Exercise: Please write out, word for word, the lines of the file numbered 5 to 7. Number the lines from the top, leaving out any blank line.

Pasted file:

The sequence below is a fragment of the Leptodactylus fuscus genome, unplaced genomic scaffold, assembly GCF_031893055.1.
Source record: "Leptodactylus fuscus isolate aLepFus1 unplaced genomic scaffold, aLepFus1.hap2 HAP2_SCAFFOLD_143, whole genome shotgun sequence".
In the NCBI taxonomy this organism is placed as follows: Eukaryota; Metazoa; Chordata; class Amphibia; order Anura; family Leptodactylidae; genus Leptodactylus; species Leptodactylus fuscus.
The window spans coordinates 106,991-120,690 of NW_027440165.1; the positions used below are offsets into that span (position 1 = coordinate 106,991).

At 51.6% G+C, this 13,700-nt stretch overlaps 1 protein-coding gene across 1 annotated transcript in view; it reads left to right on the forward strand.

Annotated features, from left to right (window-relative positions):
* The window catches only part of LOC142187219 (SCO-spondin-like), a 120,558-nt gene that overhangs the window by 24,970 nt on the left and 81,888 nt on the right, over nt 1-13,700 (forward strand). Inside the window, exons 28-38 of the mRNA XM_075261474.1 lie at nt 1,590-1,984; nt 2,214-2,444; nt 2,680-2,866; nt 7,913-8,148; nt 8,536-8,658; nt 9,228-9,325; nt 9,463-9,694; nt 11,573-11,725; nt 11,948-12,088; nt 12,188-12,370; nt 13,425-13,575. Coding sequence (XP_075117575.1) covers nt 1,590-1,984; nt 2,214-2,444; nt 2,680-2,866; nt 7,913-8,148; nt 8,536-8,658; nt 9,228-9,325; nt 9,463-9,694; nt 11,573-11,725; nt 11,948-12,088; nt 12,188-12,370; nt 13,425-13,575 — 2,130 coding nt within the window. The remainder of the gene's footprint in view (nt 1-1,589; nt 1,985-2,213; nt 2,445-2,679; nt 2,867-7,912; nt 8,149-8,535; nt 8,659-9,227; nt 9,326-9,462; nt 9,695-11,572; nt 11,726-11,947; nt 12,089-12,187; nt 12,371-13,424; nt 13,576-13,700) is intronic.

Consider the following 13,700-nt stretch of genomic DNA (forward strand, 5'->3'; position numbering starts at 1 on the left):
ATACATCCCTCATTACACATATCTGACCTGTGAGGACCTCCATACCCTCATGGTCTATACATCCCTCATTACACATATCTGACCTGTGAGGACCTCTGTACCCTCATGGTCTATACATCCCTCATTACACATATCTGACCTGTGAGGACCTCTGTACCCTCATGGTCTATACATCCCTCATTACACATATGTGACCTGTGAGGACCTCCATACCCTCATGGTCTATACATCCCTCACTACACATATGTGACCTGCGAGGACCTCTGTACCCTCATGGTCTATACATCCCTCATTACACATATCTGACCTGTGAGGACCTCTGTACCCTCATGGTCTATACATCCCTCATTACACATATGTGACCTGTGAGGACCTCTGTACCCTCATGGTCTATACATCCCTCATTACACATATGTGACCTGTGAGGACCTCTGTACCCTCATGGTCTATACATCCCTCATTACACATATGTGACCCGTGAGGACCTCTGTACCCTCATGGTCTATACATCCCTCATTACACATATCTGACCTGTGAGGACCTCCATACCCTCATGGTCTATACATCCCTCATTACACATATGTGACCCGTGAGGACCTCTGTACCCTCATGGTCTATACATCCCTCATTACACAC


At 51.6% G+C, this 13,700-nt stretch overlaps 1 protein-coding gene across 1 annotated transcript in view; it reads left to right on the forward strand.

Annotated features, from left to right (window-relative positions):
* The window catches only part of LOC142187219 (SCO-spondin-like), a 120,558-nt gene that overhangs the window by 24,970 nt on the left and 81,888 nt on the right, over nt 1-13,700 (forward strand). Inside the window, exons 28-38 of the mRNA XM_075261474.1 lie at nt 1,590-1,984; nt 2,214-2,444; nt 2,680-2,866; nt 7,913-8,148; nt 8,536-8,658; nt 9,228-9,325; nt 9,463-9,694; nt 11,573-11,725; nt 11,948-12,088; nt 12,188-12,370; nt 13,425-13,575. Coding sequence (XP_075117575.1) covers nt 1,590-1,984; nt 2,214-2,444; nt 2,680-2,866; nt 7,913-8,148; nt 8,536-8,658; nt 9,228-9,325; nt 9,463-9,694; nt 11,573-11,725; nt 11,948-12,088; nt 12,188-12,370; nt 13,425-13,575 — 2,130 coding nt within the window. The remainder of the gene's footprint in view (nt 1-1,589; nt 1,985-2,213; nt 2,445-2,679; nt 2,867-7,912; nt 8,149-8,535; nt 8,659-9,227; nt 9,326-9,462; nt 9,695-11,572; nt 11,726-11,947; nt 12,089-12,187; nt 12,371-13,424; nt 13,576-13,700) is intronic.